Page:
Is there method to use canvas drawing on top of the buffer of the previous?

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:bust_in_silhouette: Asked By avencherus
:warning: Old Version Published before Godot 3 was released.

I’d like to call some draw commands, but at some later time overlay some others on top. However, the _draw() method gets called through update(), and this seems to clear the buffer.

Is there a way to retain a canvas drawing and continue to draw on top of it without clearing it?

Like drawing on a viewport and creating a texture from it?

Look if it have what you need or something close to it:

eons | 2016-10-19 20:19

I suppose that’s a possibility, but I was hoping to just not clear the canvas when I need to use a draw function.

Maybe it’s not possible though.

avencherus | 2016-10-19 20:21

Look at the render modes
Viewport — Godot Engine (latest) documentation in English

eons | 2016-10-19 22:17

I tried this get_viewport().set_render_target_update_mode(Viewport.RENDER_TARGET_UPDATE_DISABLED)

But no luck.

avencherus | 2016-10-19 22:24

:bust_in_silhouette: Reply From: Zylann

If you need to physically accumulate the drawings, I would see two options:

  1. memorize drawings in a list of draw commands, so you can re-draw everything when the node needs to be updated

  2. Use a RenderTexture to accumulate the drawings. However I have no idea how it would work in the 2D engine, I suppose you can have a secondary Viewport with a RenderTexture as target, disable frame clearing, then you would use that texture in the main viewport to display it. (and of course, as I am trying that right now, it lamentably fails… EDIT I found it, getting there. I’ll maybe show an example if I get it to work :D)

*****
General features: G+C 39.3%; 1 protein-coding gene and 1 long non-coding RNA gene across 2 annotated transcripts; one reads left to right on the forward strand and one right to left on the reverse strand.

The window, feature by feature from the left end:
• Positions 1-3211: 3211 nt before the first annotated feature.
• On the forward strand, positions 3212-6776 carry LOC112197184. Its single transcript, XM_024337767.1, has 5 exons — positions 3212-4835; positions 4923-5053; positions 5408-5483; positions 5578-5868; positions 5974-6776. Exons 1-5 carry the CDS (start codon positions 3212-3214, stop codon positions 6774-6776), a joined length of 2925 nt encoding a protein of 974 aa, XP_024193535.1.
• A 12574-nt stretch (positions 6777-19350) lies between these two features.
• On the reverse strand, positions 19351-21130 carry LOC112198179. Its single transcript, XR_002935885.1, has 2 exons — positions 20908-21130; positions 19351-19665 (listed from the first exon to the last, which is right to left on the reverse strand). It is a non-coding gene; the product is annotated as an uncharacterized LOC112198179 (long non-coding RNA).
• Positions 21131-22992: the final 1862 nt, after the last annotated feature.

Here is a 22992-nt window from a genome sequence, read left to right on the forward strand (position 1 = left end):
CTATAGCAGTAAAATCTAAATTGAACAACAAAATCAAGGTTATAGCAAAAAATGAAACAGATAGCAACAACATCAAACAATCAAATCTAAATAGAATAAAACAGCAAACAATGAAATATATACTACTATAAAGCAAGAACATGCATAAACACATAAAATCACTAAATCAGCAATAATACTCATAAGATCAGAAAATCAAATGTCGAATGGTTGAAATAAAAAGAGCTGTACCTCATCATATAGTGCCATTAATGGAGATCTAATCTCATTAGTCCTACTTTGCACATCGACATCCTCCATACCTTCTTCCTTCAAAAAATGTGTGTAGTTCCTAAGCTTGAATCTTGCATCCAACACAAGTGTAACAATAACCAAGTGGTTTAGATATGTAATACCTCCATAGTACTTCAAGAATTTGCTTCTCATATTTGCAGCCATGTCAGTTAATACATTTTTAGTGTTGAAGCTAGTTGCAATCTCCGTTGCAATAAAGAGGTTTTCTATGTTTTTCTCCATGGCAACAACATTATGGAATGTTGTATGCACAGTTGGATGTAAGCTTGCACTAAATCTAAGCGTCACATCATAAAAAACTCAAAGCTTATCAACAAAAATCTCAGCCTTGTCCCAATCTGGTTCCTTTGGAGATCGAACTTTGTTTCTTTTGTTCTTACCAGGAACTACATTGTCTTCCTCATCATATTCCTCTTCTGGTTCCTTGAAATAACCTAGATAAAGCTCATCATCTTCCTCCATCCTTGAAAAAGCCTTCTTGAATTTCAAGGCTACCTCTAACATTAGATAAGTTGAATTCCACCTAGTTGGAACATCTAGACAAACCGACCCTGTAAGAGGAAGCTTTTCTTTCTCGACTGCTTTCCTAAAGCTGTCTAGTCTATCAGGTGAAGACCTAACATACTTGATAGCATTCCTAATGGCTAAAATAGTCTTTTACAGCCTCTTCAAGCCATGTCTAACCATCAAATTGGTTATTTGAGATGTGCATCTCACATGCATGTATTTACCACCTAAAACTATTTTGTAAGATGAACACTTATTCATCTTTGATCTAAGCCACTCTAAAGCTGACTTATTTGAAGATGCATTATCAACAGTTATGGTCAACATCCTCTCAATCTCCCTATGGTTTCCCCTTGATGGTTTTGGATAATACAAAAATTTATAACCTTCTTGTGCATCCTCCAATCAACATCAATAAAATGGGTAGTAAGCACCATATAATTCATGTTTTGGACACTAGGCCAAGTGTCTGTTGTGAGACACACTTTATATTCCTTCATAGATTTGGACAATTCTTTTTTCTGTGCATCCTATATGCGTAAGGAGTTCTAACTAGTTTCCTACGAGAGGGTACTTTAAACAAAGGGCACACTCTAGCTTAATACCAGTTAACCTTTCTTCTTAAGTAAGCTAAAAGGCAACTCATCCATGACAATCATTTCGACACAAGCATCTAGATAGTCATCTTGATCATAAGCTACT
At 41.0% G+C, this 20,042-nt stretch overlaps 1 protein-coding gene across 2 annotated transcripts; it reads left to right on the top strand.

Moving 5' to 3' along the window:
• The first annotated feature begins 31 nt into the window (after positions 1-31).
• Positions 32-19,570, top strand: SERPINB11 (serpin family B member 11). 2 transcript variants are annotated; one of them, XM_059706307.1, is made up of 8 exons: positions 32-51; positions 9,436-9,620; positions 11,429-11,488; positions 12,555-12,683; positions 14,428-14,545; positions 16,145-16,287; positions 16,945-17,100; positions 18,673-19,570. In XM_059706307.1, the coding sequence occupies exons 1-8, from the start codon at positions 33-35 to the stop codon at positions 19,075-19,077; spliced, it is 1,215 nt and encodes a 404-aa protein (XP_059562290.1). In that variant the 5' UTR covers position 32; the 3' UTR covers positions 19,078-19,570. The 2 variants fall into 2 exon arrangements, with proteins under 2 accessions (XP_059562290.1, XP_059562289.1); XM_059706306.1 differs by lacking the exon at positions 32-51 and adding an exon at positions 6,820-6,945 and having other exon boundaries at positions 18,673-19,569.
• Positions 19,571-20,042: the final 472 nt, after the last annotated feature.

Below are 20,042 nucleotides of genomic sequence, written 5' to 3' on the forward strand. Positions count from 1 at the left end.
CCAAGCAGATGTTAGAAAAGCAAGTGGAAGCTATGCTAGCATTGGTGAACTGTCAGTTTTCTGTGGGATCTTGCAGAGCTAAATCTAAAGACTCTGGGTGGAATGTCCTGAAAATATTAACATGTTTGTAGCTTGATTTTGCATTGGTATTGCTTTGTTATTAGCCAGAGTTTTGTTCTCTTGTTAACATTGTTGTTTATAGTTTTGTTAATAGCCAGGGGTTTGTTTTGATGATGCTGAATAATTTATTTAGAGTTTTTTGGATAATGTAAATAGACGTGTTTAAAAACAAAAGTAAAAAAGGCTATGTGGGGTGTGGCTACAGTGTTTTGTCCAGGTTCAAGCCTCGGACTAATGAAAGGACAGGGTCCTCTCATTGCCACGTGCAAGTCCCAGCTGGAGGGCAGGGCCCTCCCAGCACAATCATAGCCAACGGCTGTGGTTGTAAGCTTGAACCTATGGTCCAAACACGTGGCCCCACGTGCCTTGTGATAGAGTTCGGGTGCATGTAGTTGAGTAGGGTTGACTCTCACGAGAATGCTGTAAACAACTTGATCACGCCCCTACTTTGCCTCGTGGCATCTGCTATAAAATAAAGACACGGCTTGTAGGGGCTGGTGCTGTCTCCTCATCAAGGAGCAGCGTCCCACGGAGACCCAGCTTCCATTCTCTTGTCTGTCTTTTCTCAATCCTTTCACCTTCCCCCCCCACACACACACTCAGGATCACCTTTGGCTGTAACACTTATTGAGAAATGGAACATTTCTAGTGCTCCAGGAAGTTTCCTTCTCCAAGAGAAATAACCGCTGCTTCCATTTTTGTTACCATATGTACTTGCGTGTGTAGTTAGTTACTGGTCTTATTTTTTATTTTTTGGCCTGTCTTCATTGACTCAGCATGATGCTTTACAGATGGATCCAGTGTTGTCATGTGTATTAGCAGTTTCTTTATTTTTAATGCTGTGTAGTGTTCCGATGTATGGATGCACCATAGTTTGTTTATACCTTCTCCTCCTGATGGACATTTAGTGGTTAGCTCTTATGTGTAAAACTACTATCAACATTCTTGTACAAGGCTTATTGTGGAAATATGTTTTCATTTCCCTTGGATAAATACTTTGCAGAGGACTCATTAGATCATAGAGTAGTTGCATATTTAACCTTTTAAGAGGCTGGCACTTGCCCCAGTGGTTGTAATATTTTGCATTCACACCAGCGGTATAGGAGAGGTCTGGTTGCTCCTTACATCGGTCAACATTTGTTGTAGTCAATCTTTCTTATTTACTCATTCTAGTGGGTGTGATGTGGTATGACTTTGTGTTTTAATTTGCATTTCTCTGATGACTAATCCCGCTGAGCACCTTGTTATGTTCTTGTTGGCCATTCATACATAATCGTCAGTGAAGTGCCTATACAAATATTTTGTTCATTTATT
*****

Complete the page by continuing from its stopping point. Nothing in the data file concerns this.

Quite right.

I got something running with method 2, but I had to hook a viewport sprite into it to see the results, since my node was put as a child of the viewport and it doesn’t quite show what’s going on.

I’d still like to see what you come up with.

I’m wondering now the best way to set it up though.

avencherus | 2016-10-19 22:18

I came up with this test script.
It’s only a demo, you may want to adapt it to be easier to re-use.

extends Node

var _chalk = null

func _ready():
	# Create the viewport
	var viewport =
	# Make it so it renders on a texture
	# Set the size of it
	# I tried to set the background color, but none of this worked...
#	var world =
#	var env =
#	env.set_background(Environment.BG_COLOR)
#	env.set_background_param(Environment.BG_PARAM_COLOR, Color(0,0,0))
#	world.set_environment(env)
#	viewport.set_world(world)
#	viewport.set_use_own_world(true)

	# Don't clear the frame when it gets updated so it will accumulate drawings

	# Create a sprite to serve as a "drawer"
	_chalk =
	# Use a sprite to display the result texture
	var rt = viewport.get_render_target_texture()
	var board =

func _process(delta):
	var s = sin(OS.get_ticks_msec()/1000.0)+1.2

Zylann | 2016-10-19 23:51

Very nice, exactly the kind of effects I’m looking into recreating in Godot.

Thanks for taking some time to create that demo.

avencherus | 2016-10-20 00:40